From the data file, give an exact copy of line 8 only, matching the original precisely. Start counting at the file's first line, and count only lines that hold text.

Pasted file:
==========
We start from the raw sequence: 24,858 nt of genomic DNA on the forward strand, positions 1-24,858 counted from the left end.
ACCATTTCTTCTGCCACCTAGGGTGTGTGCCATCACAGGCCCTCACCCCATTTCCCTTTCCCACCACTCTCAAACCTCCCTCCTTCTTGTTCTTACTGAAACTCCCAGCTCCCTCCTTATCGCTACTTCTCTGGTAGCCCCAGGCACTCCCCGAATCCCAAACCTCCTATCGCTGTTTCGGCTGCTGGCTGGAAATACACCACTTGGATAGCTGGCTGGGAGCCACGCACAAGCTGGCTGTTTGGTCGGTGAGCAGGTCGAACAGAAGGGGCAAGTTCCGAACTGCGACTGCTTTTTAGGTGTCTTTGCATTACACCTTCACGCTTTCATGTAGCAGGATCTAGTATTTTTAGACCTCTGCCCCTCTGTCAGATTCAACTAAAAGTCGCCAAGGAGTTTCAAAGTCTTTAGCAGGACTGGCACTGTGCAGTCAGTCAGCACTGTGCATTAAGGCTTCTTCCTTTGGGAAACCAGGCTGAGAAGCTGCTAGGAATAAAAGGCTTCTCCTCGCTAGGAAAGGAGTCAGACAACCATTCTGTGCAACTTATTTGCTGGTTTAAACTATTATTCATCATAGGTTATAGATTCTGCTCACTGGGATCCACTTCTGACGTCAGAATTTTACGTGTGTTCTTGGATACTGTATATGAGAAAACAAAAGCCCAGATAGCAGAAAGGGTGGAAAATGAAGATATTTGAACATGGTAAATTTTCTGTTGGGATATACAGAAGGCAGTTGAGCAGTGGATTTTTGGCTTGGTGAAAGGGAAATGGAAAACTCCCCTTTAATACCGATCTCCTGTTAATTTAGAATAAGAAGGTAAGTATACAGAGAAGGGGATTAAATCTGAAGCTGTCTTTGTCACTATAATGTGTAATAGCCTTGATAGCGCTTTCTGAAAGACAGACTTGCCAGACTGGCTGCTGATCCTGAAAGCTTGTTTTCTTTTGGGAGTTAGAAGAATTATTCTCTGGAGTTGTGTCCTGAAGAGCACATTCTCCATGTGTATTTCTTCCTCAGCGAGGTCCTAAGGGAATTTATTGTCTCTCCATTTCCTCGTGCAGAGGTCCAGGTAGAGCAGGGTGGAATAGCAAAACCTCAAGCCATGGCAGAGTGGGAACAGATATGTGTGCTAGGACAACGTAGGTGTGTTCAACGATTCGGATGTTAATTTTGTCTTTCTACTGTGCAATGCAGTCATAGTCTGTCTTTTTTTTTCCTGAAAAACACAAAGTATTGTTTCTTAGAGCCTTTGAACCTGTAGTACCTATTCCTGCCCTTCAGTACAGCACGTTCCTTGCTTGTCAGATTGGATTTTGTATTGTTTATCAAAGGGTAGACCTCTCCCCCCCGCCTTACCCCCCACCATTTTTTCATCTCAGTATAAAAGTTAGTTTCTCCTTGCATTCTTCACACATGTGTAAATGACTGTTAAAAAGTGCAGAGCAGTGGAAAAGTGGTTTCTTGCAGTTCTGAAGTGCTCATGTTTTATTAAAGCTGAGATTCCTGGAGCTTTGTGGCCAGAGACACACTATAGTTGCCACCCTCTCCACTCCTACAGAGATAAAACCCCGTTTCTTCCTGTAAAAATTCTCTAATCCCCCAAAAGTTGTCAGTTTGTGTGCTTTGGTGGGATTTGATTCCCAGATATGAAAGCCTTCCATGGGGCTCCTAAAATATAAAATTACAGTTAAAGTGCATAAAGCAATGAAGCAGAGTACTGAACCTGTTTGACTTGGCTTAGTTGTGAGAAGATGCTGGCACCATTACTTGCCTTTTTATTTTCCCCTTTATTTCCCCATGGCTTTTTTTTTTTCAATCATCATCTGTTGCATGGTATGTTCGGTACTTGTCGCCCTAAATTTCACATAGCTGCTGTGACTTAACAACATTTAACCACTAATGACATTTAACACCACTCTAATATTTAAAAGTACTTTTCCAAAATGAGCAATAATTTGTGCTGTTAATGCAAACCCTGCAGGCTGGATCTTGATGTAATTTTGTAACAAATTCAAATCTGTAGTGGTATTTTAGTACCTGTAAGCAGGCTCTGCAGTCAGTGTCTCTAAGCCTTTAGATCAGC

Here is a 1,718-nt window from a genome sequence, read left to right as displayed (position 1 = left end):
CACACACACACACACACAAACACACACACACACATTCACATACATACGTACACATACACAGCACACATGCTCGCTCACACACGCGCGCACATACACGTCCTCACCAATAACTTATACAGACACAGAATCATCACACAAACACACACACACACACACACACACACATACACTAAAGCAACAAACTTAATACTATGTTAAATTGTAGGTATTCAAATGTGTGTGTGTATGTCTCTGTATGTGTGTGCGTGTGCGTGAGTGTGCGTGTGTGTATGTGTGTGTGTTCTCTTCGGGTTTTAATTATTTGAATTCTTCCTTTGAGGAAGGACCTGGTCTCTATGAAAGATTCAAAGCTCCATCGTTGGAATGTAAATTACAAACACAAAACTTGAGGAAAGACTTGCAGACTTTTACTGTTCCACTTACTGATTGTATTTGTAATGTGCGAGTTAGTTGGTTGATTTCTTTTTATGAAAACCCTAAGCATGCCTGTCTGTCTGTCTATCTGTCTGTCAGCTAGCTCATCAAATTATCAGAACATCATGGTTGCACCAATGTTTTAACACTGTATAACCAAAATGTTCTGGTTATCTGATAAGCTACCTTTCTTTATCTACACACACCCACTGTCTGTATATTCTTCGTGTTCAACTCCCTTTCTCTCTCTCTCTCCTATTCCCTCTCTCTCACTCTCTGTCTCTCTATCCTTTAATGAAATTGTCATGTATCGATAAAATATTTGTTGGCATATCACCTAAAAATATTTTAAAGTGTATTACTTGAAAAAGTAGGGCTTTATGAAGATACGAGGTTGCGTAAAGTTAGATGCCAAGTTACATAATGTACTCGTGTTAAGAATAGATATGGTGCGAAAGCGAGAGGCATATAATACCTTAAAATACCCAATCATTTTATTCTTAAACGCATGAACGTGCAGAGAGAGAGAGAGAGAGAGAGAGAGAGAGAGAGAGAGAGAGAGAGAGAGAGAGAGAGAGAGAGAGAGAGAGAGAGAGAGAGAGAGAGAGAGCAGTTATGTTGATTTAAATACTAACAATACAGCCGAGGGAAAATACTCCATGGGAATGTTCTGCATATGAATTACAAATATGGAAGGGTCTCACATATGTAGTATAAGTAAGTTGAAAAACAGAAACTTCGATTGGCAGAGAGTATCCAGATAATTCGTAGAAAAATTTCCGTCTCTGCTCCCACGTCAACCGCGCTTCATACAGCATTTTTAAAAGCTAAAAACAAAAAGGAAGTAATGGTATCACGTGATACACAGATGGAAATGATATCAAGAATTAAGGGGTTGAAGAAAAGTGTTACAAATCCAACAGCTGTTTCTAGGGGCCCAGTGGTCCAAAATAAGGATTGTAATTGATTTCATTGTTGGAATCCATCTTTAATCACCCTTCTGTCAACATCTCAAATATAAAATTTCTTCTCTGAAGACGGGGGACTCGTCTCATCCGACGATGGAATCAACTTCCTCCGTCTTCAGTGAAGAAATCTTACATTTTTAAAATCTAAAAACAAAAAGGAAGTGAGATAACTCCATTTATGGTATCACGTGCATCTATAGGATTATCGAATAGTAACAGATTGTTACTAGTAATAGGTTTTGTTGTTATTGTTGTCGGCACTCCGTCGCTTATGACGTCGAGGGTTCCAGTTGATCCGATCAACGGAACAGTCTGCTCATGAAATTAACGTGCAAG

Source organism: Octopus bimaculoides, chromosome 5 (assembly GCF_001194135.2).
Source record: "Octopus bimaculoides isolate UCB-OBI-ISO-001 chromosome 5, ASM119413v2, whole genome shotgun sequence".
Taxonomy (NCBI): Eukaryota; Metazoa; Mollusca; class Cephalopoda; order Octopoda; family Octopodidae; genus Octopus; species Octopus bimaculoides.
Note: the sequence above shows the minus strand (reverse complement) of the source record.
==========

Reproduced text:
Note: the sequence above shows the minus strand (reverse complement) of the source record.